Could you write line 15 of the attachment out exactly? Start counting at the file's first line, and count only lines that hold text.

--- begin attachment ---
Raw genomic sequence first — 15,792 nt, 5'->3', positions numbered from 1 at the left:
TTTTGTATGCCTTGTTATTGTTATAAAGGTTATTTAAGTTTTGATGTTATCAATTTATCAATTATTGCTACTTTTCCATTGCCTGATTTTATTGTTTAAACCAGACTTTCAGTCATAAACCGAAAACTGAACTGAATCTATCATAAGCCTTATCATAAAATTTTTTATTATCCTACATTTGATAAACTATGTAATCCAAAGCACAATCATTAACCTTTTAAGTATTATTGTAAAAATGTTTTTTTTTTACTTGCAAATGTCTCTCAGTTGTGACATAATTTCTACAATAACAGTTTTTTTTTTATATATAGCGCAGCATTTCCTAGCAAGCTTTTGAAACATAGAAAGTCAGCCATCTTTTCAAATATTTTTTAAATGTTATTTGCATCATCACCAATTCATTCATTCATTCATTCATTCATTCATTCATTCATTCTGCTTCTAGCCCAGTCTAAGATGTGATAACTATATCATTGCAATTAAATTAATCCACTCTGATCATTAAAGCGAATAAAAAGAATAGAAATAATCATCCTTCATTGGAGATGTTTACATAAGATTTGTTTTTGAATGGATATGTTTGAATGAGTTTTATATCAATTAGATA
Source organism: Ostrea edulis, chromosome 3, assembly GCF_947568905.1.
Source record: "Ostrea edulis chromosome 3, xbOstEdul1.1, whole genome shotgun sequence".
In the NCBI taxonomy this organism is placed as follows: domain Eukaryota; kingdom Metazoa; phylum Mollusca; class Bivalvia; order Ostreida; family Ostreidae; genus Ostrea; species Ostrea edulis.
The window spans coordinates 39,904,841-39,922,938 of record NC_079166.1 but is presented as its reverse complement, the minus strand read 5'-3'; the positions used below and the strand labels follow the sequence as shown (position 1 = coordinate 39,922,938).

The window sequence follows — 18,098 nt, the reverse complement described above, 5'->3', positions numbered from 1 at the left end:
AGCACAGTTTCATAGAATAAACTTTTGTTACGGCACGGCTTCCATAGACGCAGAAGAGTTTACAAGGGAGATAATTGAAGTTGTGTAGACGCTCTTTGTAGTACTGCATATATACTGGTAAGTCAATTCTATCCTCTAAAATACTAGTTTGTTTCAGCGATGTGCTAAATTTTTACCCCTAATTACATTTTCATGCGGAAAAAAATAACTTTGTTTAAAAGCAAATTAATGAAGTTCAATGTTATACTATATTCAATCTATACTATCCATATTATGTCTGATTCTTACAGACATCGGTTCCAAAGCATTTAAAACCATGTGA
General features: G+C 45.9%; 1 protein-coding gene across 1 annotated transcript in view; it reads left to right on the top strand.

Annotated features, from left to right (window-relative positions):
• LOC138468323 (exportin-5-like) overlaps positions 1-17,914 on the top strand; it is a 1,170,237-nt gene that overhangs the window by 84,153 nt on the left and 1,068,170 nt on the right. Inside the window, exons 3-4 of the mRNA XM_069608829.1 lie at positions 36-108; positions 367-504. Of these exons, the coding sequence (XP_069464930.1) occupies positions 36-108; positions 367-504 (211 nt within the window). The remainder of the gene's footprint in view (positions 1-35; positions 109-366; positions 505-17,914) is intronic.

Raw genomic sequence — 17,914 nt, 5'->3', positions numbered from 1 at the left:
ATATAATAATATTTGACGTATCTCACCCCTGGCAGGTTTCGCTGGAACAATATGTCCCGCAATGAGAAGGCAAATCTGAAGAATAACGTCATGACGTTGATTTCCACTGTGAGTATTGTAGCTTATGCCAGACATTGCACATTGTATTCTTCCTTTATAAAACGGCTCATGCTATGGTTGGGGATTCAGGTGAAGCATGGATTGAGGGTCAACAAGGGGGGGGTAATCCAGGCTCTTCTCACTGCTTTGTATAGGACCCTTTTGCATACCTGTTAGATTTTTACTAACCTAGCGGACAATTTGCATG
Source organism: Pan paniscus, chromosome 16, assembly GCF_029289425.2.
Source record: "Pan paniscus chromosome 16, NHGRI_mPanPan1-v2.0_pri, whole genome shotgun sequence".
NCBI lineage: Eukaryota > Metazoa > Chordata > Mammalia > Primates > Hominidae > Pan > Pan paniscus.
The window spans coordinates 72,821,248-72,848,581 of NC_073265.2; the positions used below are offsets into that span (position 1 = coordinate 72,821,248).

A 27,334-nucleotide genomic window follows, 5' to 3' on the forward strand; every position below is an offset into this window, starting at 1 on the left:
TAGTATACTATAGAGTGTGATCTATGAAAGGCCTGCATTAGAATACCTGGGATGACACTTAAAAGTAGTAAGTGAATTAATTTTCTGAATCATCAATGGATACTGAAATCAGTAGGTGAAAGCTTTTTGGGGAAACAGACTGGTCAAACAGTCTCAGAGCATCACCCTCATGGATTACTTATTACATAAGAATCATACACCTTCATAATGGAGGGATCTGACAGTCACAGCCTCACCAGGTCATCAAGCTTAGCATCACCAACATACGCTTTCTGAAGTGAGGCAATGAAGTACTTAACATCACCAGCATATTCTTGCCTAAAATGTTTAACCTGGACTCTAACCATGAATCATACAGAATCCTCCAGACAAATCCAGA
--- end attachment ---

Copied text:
Source record: "Pan paniscus chromosome 16, NHGRI_mPanPan1-v2.0_pri, whole genome shotgun sequence".